05Housing in Britain and Europe from 1980 to 2015

In British housing policy, 1980 is considered a turning point due to the introduction of Right to Buy by the Thatcher Government.45 Substantial changes to the ownership of housing occurred with Right to Buy and housebuilding rates declined further.

The United Kingdom was not alone though. Some European countries have seen their housing outcomes stop improving or even deteriorate since 1980 as their housebuilding rates have declined. These countries, partly due to tightening planning systems of their own, are now facing similar housing supply problems to the UK.

Housebuilding rates fell across Europe

Figure 10 shows total housebuilding in Europe from 1980 to 2015, divided by tenure and showing reductions in housebuilding rates from the 1955 to 1979 period in hashed bars. There are three lessons in European housebuilding after 1980 to compare to the earlier trends of post-war housebuilding rates in Figure 2.

Figure 10: Housebuilding rates fell across nearly all European countries, but Britain is still at the bottom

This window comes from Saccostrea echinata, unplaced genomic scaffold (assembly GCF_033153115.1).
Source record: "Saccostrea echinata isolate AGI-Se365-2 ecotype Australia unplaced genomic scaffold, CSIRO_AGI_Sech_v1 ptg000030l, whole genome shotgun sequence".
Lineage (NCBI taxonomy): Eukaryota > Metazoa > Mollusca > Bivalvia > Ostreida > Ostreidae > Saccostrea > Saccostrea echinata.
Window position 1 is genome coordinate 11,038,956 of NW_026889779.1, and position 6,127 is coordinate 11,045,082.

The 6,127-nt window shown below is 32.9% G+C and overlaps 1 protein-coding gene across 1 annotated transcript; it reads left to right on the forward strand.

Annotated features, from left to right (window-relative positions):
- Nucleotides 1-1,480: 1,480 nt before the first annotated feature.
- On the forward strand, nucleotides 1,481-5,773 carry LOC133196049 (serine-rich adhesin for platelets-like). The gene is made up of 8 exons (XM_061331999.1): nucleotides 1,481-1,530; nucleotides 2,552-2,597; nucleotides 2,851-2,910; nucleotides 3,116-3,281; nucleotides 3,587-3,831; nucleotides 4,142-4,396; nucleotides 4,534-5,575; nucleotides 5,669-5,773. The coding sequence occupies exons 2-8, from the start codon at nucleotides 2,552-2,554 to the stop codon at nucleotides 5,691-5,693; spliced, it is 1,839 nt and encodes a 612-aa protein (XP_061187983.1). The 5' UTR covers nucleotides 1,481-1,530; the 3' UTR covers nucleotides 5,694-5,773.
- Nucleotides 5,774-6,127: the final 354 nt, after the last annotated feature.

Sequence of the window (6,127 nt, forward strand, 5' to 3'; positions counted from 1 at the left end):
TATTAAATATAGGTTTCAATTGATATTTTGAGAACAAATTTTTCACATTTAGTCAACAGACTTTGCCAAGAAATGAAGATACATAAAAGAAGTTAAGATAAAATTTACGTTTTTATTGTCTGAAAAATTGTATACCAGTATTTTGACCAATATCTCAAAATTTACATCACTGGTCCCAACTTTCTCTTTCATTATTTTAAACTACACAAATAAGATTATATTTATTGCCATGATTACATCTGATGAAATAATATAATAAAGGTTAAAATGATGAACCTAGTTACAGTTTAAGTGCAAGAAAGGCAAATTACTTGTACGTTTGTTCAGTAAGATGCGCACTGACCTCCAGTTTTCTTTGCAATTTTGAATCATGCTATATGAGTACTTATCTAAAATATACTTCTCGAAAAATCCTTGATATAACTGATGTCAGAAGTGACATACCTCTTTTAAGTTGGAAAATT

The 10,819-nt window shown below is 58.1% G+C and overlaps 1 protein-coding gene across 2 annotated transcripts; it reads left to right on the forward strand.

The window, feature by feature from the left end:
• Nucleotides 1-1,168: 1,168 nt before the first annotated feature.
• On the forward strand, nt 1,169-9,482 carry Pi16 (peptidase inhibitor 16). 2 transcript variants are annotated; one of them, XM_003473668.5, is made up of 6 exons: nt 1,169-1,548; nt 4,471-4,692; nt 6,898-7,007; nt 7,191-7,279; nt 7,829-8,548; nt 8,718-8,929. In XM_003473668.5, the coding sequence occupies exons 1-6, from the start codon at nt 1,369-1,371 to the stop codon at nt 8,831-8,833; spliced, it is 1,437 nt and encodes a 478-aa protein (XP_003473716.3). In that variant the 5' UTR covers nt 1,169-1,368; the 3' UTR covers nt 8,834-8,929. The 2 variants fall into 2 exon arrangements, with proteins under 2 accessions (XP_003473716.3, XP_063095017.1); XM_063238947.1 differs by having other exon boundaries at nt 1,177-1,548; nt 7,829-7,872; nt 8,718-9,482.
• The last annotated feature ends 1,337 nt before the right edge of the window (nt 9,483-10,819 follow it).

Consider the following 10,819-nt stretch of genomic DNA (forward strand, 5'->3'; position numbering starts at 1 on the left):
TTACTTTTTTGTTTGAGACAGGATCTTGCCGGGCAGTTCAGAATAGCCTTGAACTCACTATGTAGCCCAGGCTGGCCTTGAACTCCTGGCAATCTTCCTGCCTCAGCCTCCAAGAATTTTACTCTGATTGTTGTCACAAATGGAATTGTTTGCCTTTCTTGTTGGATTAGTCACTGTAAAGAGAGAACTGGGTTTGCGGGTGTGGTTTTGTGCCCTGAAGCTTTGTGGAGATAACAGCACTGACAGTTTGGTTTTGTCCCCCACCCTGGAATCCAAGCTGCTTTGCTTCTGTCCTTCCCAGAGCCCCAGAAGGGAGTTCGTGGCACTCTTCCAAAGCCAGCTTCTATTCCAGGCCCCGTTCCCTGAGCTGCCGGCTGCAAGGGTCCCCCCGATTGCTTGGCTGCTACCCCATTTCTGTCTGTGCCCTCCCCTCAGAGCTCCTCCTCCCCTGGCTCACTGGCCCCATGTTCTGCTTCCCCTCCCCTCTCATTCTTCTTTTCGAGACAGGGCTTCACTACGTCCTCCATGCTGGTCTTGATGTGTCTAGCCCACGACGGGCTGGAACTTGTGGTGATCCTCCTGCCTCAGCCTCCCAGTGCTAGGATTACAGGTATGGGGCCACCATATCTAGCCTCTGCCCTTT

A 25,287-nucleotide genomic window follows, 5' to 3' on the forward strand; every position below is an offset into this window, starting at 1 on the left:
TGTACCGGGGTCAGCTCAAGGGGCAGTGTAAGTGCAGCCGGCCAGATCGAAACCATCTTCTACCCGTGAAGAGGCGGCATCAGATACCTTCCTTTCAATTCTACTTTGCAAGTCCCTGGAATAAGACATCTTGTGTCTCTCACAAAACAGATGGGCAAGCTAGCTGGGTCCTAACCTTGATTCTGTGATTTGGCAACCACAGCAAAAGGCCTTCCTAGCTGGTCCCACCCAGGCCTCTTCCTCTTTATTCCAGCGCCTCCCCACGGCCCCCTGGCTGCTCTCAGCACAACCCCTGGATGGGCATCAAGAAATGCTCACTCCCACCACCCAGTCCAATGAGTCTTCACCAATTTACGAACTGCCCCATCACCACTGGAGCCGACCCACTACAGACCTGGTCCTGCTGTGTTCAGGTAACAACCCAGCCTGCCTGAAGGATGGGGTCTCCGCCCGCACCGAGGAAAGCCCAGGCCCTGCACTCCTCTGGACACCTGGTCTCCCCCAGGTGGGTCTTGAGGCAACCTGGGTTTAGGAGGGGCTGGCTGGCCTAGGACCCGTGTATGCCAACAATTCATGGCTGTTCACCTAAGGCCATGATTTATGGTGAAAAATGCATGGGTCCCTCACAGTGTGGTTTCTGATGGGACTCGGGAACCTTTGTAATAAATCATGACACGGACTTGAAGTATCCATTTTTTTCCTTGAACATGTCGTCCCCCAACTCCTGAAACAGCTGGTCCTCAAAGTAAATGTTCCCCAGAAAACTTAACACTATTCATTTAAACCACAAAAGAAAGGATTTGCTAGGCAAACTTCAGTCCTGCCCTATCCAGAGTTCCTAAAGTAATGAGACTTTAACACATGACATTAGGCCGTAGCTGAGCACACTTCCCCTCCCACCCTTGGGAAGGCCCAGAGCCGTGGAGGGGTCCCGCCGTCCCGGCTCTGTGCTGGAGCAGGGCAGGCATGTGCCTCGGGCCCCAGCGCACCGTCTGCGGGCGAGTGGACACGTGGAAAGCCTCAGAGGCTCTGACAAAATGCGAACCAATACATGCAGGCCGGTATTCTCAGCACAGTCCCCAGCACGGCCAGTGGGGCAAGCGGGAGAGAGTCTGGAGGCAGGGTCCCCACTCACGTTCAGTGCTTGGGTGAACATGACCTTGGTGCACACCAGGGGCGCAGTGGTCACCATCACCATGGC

Source: United Nations, Bulletin of Housing and Construction *French Tenure ratios interpolated after 1988.  West German data is used until 1990 and afterwards data from a united Germany is used. Otherwise from 2000, data sources are listed in the appendix.

First, total housebuilding after 1980 was lower than post-war rates in almost every country. The exception to this is Ireland, which is discussed in Box 7.

Second, the public housebuilding rate declined in every country in Europe.46 Neither the scale of the decrease nor the amount of social housing built after 1980 seems to determine any country’s overall level of housebuilding.

For example, Sweden still maintains a reasonable public sector housebuilding programme, but has fallen to the bottom of the table. In contrast, Austria, which is well-regarded abroad for Vienna’s social housing programme, has seen relatively high rates of housebuilding since 1980 even though public housebuilding fell, as it saw the smallest decrease in private sector housebuilding of any country in the sample.

Third, Britain remains at the bottom of the table. The average annual total housebuilding rate in the UK fell from 1.9 per cent between 1948 to 1979 to 0.8 between 1980 and 2019. In part, this was due to the end of mass council housebuilding after the introduction of Right to Buy – the public housebuilding rate (including housing associations), fell in the UK from an average of 0.8 per cent growth per year in the 1970s to 0.3 per cent in the 1980s and 0.1 per cent in the 2000s. However, it was also due to the fact private housebuilding fell, decreasing from 0.8 per cent to 0.7 per cent and finally to 0.6 per cent annual growth over the same period.